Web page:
Japanese preference ordered to pay damages to American woman for harassment


A Japanese court on Tuesday ordered the Nagasaki prefectural government to pay damages to an American woman who alleged she was sexually harassed while working as an assistant language teacher at a prefectural high school.

The Nagasaki District Court ordered the local government to pay 500,000 yen ($3,800) in damages to Hannah Martin, who had demanded 2 million yen, because she said she suffered mental anguish as a result of sexual harassment by a deputy director and a male assistant language teacher.

Photo taken December 11, 2022 shows Nagasaki court. (TBEN)

Presiding Judge Daigo Furukawa said the male assistant language teacher made “a sexual move against the will of the plaintiff” and acknowledged the prefecture’s liability in the case.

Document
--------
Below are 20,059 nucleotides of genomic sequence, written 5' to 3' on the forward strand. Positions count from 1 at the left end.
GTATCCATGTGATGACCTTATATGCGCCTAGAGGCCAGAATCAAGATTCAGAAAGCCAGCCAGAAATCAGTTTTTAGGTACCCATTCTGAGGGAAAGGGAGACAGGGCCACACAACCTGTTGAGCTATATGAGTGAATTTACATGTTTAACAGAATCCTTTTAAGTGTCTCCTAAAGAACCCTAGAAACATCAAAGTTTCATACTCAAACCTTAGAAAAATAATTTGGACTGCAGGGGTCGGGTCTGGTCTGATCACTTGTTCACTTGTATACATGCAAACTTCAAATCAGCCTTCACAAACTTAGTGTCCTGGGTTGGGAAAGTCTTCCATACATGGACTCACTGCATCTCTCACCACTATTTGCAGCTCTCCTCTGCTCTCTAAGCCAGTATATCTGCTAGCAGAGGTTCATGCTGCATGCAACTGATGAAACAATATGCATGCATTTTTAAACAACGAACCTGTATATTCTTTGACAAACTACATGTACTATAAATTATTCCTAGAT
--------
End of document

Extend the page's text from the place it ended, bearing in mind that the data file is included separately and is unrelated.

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According to the ruling, he held Martin by her shoulders and kissed her in his hometown while preparing for a school event in 2018. The man, who worked at another high school, was subsequently reprimanded by the principal.

The court also acknowledged that the then vice principal of a high school where she worked once a week made sexual remarks to her at a party held after a school festival in 2016.

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But it did not hold the local government accountable, as it believed it had fulfilled its obligation to take steps over the incident after the deputy principal apologized and his and her seats were changed at the school.

Following the ruling, the prefectural government said it will review the ruling and consider its response.

In October, Martin told a press conference that the prefect’s board of education had asked her not to go to the police when she filed her complaint.

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After telling the court she had post-traumatic stress disorder and even contemplated suicide, Martin said she hopes her case can serve as an opportunity for Japan to create a safe workspace for foreign women living in the country. country to work.

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